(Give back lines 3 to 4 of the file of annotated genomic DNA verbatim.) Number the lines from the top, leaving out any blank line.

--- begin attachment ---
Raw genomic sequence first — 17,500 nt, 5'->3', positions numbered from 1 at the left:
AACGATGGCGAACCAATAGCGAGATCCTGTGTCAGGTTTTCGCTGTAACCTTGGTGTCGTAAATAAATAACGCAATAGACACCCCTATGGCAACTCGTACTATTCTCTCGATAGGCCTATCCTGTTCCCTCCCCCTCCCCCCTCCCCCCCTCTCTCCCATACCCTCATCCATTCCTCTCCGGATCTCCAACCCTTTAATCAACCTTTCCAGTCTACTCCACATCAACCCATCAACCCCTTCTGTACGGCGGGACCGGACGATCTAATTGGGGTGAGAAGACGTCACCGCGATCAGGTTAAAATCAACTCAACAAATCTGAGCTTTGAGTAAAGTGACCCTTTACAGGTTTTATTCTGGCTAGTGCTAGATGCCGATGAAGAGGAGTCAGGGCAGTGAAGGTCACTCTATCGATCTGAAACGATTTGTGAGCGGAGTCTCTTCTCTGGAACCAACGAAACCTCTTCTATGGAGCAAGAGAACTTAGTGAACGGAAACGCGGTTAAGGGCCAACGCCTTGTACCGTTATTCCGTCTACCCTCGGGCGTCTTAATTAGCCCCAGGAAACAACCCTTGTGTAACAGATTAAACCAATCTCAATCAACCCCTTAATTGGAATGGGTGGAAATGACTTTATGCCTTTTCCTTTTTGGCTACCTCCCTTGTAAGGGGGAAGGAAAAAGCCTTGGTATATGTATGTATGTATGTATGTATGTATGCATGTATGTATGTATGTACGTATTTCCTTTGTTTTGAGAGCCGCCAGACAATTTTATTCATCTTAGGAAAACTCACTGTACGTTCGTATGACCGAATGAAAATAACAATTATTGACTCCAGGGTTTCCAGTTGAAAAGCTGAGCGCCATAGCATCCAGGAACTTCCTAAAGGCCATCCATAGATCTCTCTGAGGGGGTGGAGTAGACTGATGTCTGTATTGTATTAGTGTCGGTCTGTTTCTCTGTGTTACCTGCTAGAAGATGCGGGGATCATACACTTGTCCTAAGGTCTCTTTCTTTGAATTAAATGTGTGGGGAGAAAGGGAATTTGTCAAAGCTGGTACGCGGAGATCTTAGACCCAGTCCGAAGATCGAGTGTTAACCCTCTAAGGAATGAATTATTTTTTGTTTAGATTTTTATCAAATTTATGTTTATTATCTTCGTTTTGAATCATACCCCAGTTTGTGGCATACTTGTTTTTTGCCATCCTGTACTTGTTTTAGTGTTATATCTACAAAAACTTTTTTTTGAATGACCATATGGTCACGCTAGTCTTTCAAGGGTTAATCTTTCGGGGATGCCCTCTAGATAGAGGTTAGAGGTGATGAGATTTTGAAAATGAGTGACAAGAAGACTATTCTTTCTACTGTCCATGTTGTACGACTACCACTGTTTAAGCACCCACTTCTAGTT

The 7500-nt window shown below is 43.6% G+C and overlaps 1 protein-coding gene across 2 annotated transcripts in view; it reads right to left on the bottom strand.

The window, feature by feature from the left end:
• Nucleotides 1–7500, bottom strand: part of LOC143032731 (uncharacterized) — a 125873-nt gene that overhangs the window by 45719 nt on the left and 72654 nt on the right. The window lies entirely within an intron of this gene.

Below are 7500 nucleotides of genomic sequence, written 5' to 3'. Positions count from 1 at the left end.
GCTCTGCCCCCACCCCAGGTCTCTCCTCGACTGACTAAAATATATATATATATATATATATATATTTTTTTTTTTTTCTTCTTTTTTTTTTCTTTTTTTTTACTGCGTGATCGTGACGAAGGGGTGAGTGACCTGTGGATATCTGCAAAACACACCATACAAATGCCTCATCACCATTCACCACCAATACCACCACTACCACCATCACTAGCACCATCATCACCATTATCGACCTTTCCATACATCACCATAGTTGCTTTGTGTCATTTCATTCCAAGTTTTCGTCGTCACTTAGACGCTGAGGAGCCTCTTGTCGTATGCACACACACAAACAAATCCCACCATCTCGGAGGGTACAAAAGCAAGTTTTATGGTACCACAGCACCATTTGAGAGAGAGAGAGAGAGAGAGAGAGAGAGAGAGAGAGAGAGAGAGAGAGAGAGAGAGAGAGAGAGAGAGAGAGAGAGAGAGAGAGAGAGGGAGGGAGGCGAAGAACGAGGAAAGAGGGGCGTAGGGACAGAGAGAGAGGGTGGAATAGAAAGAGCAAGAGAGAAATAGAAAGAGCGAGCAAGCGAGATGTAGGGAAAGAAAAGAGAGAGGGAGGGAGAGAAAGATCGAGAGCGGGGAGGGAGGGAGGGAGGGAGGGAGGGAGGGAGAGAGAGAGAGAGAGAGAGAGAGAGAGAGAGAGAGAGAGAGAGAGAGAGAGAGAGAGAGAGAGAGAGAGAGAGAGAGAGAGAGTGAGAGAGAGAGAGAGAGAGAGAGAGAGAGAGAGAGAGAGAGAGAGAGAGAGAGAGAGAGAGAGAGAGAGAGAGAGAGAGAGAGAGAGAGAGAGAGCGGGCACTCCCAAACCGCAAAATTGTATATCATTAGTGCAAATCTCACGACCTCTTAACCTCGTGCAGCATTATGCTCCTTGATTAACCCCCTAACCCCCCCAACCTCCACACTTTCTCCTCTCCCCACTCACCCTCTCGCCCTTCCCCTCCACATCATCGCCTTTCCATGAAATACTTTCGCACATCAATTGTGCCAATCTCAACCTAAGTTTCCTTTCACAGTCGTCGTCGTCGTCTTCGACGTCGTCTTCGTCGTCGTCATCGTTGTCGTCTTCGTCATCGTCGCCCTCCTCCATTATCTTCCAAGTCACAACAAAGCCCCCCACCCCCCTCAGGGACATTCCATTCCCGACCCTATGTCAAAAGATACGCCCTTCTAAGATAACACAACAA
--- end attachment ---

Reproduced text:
The 7500-nt window shown below is 43.6% G+C and overlaps 1 protein-coding gene across 2 annotated transcripts in view; it reads right to left on the bottom strand.

The window, feature by feature from the left end: